What I Love About Photography

February 03, 2014  •  1 Comment

Let’s not lie, there’s something magical about photography.

The act of taking an image, a snapshot of time. The intimate act of caressing the highlights and shadows, colours, tones and composition until it is just as you had in your mind. Whether close to reality or greatly exaggerated, it is the act of taking a record

Whether it’s digital or film, there’s an element of the surprising and humbling that come into every single image that makes it into our portfolio. There’s always a story or a meaning, a moment, an emotion.

Let me tell you about what I love about Photography.

Darkness.

I love the darkness… I love (even though, at the time, love is far from what I am feeling) getting up early. Rising at an hour that belongs to the possums, fruit bats and the taxi drivers. Roads lie empty like un-explored paths, street lights illuminating the bare black bitumen and deserted sidewalks. There’s a calming silence about this hour. Traffic lights let you go on your merry way, passing through the ghostly empty places that in a mere few hours, will be back to the chaotic mess that they were created for.

I love the way the moon illuminates and shines new shadows. The way it becomes the guiding beacon of the evening. The obsidian blackness of night and its ability to wipe away the effect of time moving forward. As my car treads a few hundred kilometres away from my warm bed, which tried its’ very best to keep me, I am comforted by the still silence of night, almost that feeling of invisibility.

To listen and hear the breezes, the way the wind whips through the trees and the buildings, the roar of the ocean that you cannot see, the birdlife in the distance communicating. Remove a sense – in darkness’ case, sight, and all your other senses become heightened. It’s amazing to be absolutely surrounded in nature and unable to see any of them (few cases excepted).

Elegance.

I love the elegance. That little bit of magic that you create with your camera. That feeling of elation when you capture a shot that you know is a keeper, one for the wall, to be printed out and admired. You are a creator, you have taken a tool, crafted an image – a representation of a time and a place and made it your own. You are akin to the painter, the printmaker, the fashion designer. As a creator your mind is alive with sparks and ideas, to take them forth with gusto and give life to it.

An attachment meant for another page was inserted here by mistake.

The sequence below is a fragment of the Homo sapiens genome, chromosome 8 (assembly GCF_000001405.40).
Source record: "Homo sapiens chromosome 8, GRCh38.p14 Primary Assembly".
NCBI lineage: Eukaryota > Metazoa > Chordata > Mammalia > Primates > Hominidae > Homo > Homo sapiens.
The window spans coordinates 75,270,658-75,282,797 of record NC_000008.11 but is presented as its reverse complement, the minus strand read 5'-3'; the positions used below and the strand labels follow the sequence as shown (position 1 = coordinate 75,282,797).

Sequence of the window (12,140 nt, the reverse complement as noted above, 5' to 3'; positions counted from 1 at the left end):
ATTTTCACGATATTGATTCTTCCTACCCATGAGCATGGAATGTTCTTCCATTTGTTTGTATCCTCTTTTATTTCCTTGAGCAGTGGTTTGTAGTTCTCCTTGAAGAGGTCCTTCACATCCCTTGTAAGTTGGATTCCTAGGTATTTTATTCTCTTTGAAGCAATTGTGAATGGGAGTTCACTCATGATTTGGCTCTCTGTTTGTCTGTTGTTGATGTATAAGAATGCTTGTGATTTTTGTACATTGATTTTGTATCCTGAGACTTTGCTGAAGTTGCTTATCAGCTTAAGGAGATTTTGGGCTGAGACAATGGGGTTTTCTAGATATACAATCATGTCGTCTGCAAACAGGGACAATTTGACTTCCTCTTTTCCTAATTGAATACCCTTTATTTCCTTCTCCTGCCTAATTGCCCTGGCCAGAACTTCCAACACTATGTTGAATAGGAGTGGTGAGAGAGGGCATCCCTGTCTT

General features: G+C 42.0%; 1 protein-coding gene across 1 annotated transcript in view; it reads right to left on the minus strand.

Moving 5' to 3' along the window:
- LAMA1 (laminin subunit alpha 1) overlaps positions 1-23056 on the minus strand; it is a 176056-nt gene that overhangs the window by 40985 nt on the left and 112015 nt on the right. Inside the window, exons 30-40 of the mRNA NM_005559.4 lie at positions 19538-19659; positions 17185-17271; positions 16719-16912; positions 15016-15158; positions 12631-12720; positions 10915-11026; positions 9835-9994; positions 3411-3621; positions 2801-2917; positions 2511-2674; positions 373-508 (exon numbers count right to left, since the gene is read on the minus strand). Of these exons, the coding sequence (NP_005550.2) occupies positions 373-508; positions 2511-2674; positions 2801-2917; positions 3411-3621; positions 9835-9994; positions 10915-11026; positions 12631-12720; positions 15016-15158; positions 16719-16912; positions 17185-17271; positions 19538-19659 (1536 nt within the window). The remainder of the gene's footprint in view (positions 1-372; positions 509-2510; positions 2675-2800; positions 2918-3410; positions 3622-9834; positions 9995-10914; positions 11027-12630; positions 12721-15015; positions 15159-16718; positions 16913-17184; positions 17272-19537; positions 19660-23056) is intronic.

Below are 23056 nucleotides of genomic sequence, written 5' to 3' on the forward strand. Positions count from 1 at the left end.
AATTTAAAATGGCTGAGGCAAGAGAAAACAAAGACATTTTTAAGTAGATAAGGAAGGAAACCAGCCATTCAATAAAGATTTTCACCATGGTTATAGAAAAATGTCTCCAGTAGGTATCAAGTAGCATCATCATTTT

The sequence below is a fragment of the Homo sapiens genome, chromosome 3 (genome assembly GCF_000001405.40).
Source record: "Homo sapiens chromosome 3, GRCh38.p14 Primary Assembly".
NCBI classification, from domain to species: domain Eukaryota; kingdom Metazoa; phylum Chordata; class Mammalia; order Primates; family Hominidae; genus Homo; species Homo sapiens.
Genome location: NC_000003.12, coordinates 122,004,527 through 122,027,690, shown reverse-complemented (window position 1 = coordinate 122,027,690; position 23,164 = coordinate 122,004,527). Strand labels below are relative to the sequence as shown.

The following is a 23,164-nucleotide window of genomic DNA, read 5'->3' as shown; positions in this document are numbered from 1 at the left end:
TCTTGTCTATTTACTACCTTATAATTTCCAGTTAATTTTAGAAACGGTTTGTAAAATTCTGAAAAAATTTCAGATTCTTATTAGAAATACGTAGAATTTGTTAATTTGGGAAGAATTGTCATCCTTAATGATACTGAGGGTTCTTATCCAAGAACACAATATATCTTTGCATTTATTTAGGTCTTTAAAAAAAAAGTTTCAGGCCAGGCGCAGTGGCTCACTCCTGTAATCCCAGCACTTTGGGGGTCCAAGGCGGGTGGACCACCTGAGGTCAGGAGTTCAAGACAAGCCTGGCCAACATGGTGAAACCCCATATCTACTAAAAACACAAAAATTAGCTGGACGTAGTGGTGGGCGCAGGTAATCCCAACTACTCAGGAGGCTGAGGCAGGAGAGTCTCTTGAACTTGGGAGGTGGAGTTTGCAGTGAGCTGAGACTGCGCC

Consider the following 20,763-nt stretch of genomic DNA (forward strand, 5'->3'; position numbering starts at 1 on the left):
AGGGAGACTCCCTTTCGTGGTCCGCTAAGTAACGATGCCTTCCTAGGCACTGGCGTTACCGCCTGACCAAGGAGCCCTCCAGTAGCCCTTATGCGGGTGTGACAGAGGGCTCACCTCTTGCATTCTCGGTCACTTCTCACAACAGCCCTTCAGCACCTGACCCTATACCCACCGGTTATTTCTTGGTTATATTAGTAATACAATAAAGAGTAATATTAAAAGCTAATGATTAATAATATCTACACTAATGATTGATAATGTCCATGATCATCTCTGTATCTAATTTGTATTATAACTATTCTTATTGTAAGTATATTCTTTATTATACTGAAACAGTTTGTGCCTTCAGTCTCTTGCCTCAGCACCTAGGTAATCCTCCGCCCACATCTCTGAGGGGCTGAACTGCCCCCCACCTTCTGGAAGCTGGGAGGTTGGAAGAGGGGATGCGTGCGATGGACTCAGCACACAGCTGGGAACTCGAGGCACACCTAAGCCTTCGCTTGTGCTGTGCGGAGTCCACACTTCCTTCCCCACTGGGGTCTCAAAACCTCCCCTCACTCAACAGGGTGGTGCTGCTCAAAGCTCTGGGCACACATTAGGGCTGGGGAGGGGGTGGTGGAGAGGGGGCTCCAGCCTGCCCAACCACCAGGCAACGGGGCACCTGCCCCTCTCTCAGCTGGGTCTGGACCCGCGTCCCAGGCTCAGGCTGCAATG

Your camera, a beautiful work of art in its’ own right. It is your best friend, it is the quintessential part of the equation; without it you are just a visionary. Each choice based on which camera is made individually. The way it sits in your hands, the carefully crafted details, the layout of the buttons and controls. The textures of the rubber grips, the attention to detail of these beautiful beasts start at the base and do not finish until you have your image on your computer.

Exploration.

I love exploring. Having the free rein of time to get blissfully lost, appreciate every new scene with open eyes, camera at the ready and knowing that there is no schedule to adhere to. I firmly believe that I do my best work when I am exploring, as I am conscious, but not trying to let others’ work or ideas sway me in any particular direction. It’s the organic approach. Me in my world, my time. Of course there is situational awareness, but the internalising of the moment, the worn fingers that move the dials, the connection of mind to camera, the tiny equations happening that dictate whether the turn is to the left or right. It’s all exploratory.